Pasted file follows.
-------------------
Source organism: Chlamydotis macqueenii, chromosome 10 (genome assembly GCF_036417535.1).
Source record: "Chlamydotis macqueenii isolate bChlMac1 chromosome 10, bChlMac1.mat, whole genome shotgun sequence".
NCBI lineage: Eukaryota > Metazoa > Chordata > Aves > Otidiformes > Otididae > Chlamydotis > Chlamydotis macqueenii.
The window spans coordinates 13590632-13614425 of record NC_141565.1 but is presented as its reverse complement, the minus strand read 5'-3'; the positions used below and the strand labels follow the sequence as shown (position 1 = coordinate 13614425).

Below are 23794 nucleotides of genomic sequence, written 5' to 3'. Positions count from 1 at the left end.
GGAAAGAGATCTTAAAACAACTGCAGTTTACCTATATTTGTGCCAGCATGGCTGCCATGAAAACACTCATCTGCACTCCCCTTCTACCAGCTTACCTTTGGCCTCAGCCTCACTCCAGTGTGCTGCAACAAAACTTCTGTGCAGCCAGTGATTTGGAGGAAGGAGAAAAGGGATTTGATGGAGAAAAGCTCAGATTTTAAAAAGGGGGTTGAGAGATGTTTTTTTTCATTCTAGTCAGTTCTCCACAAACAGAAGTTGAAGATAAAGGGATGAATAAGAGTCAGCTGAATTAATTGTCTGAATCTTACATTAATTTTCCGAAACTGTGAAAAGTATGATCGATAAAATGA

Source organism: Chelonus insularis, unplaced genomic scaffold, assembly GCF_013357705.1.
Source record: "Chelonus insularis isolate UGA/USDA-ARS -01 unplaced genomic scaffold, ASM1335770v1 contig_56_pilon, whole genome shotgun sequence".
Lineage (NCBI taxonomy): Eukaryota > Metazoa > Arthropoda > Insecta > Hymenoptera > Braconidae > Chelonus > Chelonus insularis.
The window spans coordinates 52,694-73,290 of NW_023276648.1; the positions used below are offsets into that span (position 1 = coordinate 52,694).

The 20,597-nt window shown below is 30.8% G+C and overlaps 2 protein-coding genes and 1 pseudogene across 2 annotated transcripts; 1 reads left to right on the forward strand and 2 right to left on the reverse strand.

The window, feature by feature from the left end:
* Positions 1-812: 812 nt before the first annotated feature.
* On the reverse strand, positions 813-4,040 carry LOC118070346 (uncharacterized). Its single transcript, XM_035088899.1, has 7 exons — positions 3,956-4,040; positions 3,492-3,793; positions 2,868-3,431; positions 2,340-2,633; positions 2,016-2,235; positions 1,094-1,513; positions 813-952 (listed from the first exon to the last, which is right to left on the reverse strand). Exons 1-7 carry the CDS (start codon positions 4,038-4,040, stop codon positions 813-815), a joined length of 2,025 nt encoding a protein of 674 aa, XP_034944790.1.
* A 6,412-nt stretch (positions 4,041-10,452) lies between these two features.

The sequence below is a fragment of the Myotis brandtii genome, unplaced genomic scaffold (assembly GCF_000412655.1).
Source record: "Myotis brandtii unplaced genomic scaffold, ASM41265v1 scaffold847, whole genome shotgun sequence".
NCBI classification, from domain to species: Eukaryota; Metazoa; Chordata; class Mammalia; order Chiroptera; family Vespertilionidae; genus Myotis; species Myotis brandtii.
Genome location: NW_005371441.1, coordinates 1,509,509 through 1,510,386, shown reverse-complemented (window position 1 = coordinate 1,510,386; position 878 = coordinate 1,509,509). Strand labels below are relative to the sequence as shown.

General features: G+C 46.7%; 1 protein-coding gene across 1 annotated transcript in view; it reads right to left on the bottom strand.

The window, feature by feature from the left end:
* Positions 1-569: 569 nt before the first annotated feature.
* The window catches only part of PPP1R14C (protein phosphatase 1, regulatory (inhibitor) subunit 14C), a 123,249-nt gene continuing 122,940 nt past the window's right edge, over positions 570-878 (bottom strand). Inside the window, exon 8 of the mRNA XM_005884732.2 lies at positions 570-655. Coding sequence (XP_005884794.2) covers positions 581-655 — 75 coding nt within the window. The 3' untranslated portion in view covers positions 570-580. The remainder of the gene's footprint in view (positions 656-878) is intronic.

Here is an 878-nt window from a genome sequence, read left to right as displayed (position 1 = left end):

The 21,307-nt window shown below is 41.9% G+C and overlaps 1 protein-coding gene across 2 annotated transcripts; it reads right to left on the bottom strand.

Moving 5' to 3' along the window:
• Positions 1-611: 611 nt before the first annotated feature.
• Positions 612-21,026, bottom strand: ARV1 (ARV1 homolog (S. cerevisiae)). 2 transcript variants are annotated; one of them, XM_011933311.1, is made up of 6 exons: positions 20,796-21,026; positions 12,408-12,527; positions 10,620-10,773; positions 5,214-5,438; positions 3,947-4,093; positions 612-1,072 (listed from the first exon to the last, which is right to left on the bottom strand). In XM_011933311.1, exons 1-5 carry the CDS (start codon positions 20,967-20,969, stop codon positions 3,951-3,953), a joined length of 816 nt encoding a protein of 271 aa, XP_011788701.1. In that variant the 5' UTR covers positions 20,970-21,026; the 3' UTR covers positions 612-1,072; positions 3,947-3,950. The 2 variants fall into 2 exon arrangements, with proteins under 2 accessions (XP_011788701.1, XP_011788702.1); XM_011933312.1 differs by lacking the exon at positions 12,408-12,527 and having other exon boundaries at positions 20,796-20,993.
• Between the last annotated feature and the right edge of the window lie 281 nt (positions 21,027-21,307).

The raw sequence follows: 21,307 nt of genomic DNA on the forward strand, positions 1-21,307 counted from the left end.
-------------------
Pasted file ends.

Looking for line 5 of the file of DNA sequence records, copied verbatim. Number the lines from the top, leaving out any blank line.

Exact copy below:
Below are 23794 nucleotides of genomic sequence, written 5' to 3'. Positions count from 1 at the left end.